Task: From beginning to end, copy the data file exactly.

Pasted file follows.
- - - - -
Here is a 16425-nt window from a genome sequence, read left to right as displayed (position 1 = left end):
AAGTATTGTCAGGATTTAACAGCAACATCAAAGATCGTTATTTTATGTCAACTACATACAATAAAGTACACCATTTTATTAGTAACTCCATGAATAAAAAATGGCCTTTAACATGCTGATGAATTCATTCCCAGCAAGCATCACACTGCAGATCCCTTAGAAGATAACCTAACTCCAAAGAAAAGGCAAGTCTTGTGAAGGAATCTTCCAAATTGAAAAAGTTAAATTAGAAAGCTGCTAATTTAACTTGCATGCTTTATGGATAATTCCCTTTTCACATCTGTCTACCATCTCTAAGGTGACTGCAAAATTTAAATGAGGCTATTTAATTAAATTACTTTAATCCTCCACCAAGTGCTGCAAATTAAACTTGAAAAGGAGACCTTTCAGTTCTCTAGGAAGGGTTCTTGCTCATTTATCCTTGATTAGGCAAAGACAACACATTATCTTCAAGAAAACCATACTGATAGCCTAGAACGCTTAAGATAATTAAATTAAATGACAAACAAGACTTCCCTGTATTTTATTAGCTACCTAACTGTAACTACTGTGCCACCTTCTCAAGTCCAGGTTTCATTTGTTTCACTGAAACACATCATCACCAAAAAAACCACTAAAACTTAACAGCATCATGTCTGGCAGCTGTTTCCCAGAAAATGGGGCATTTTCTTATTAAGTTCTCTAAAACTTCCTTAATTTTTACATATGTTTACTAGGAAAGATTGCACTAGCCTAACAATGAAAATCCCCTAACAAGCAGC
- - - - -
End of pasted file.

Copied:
Here is a 16425-nt window from a genome sequence, read left to right as displayed (position 1 = left end):
AAGTATTGTCAGGATTTAACAGCAACATCAAAGATCGTTATTTTATGTCAACTACATACAATAAAGTACACCATTTTATTAGTAACTCCATGAATAAAAAATGGCCTTTAACATGCTGATGAATTCATTCCCAGCAAGCATCACACTGCAGATCCCTTAGAAGATAACCTAACTCCAAAGAAAAGGCAAGTCTTGTGAAGGAATCTTCCAAATTGAAAAAGTTAAATTAGAAAGCTGCTAATTTAACTTGCATGCTTTATGGATAATTCCCTTTTCACATCTGTCTACCATCTCTAAGGTGACTGCAAAATTTAAATGAGGCTATTTAATTAAATTACTTTAATCCTCCACCAAGTGCTGCAAATTAAACTTGAAAAGGAGACCTTTCAGTTCTCTAGGAAGGGTTCTTGCTCATTTATCCTTGATTAGGCAAAGACAACACATTATCTTCAAGAAAACCATACTGATAGCCTAGAACGCTTAAGATAATTAAATTAAATGACAAACAAGACTTCCCTGTATTTTATTAGCTACCTAACTGTAACTACTGTGCCACCTTCTCAAGTCCAGGTTTCATTTGTTTCACTGAAACACATCATCACCAAAAAAACCACTAAAACTTAACAGCATCATGTCTGGCAGCTGTTTCCCAGAAAATGGGGCATTTTCTTATTAAGTTCTCTAAAACTTCCTTAATTTTTACATATGTTTACTAGGAAAGATTGCACTAGCCTAACAATGAAAATCCCCTAACAAGCAGC